Sprint Corp. hopes its recent changes will drive a resurgence of its network, but the process will likely be slow. A change in leadership and revamps of its carrier deals have not yet yielded the desired results: more customers and increased profit.

Sprint has attempted to attract new subscribers with discounted plans, but the carrier is still rapidly losing customers. It lost 334,000 wireless subscribers in the most recent quarter and has consistently shed customers in seven of the past eight quarters.

The company is scheduled to report fiscal second-quarter earnings after the close of trading Monday. Wall Street expects the carrier to report a quarterly of loss $246 billion, or 6 cents per share, which compares to losses of $699 billion, or 18 cents per share, in the year-prior quarter. Revenue is expected to rise to $8.6 billion, which compares to revenue of $7.7 billion a year ago.

Depending on what its fiscal second-quarter earnings disclose, the carrier may no longer be the third-largest mobile network in terms of subscribers. As of the second quarter, Sprint had 53 million subscribers. Rival network T-Mobile reported its third-quarter earnings last Tuesday, announcing it now has 52.9 million subscribers, slightly trailing Sprint. Consumer Intelligence Research Partners said it expects Sprint to report pulling in more new customers between July and September.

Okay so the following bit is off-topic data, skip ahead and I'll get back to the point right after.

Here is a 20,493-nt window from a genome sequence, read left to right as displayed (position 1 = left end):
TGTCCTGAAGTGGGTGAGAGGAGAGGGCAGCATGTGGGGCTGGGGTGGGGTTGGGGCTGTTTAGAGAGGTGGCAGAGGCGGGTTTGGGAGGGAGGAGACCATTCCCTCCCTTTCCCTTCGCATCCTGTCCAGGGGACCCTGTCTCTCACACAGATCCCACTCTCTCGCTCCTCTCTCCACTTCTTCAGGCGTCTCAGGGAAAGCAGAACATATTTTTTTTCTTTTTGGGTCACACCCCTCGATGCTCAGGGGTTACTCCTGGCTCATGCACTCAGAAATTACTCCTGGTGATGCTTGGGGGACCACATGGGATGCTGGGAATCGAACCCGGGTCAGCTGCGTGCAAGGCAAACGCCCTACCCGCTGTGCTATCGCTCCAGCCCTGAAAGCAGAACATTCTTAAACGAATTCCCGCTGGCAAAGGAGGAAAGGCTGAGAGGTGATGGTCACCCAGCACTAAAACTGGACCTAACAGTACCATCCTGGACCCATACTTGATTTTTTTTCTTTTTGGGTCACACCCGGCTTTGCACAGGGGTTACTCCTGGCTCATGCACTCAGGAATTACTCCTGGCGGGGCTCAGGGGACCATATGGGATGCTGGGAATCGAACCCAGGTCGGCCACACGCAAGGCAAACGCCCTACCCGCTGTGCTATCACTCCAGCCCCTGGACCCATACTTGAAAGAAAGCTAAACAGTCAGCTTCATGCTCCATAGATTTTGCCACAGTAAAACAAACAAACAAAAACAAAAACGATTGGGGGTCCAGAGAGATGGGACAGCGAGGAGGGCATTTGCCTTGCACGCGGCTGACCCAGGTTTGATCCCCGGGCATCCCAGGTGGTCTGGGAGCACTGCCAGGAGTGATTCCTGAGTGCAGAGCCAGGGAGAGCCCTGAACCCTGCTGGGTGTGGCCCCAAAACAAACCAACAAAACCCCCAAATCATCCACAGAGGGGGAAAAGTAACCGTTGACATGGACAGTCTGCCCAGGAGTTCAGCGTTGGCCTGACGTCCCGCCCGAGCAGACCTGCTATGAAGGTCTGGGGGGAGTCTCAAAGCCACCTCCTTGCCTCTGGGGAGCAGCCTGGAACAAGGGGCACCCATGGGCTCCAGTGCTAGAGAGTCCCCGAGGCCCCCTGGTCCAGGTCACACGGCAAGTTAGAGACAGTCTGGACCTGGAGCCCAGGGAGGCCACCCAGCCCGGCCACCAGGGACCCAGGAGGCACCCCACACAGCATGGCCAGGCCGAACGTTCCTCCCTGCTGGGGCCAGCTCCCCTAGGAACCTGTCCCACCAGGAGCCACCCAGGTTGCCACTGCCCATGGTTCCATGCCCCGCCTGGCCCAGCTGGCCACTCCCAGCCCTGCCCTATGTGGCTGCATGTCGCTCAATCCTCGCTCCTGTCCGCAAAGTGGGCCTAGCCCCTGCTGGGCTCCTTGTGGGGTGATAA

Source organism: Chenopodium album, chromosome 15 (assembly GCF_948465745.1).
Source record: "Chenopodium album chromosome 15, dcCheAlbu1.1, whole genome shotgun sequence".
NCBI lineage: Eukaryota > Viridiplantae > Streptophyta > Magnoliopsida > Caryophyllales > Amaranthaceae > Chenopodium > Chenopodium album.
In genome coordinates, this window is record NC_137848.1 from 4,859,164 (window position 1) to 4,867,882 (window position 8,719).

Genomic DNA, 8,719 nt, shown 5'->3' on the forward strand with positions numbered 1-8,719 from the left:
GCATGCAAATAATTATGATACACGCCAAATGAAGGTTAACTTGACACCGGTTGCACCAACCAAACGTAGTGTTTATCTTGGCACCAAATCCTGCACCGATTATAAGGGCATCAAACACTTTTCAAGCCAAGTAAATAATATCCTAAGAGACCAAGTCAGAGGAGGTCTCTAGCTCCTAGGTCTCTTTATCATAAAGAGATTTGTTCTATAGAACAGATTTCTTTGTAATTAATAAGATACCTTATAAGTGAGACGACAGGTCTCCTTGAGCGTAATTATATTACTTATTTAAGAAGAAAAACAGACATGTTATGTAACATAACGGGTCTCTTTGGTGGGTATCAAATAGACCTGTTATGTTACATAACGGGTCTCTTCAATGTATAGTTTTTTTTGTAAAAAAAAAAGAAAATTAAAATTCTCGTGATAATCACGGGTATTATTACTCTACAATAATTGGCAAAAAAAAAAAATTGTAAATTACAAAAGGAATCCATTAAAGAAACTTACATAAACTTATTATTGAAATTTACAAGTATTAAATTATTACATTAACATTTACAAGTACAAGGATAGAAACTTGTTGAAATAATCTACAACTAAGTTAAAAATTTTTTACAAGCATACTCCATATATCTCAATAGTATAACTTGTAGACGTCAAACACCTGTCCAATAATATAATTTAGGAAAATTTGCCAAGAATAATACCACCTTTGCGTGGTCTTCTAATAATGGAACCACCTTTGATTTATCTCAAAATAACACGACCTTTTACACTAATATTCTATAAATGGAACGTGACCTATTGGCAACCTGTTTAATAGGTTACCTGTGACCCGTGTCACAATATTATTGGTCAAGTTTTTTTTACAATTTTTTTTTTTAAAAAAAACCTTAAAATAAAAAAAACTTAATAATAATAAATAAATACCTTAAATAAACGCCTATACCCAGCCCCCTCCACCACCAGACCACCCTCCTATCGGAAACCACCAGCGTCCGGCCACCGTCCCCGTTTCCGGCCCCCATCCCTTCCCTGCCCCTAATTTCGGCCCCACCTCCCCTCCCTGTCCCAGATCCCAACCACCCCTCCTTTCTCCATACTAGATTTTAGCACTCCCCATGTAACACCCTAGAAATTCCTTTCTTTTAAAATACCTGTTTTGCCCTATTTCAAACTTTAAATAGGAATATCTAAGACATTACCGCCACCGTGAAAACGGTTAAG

New Sprint CEO Marcelo Claure said in September the network is willing to lose some profitability to bolster customer growth. Among its cost-cutting customer plans are its Family Share Plan, which allows up to 10 lines to share 20GB of high-speed data in addition to unlimited talk and text; its $60 unlimited plan, which offers unlimited talk text and data; and its iPhone specific unlimited plan, which costs just $50 for iPhone 6 or 6 Plus owners.

Additionally, Sprint plans to add to its data capacity with the 2.5GHz spectrum it got with its purchase of the wireless broadband service Clearwire last summer. If implemented, Sprint has the potential to increase its 4G speeds to more than five times the current industry standard, which would give it a great service advantage.

Analysts at Credit Suisse expects Sprint will begin to launch its new broadband spectrum by the end of 2014. The expansion will be expensive for Sprint, but the network is expected to make up the cost in other ways. “Until the network improves, the company will focus on providing the 'right value proposition.' This is not necessarily lowest price,” said Credit Suisse analyst Joseph Mastrogiovanni in a research note.

Sprint has scheduled a conference call to discuss its fiscal second-quarter results at 4:30 p.m. EST.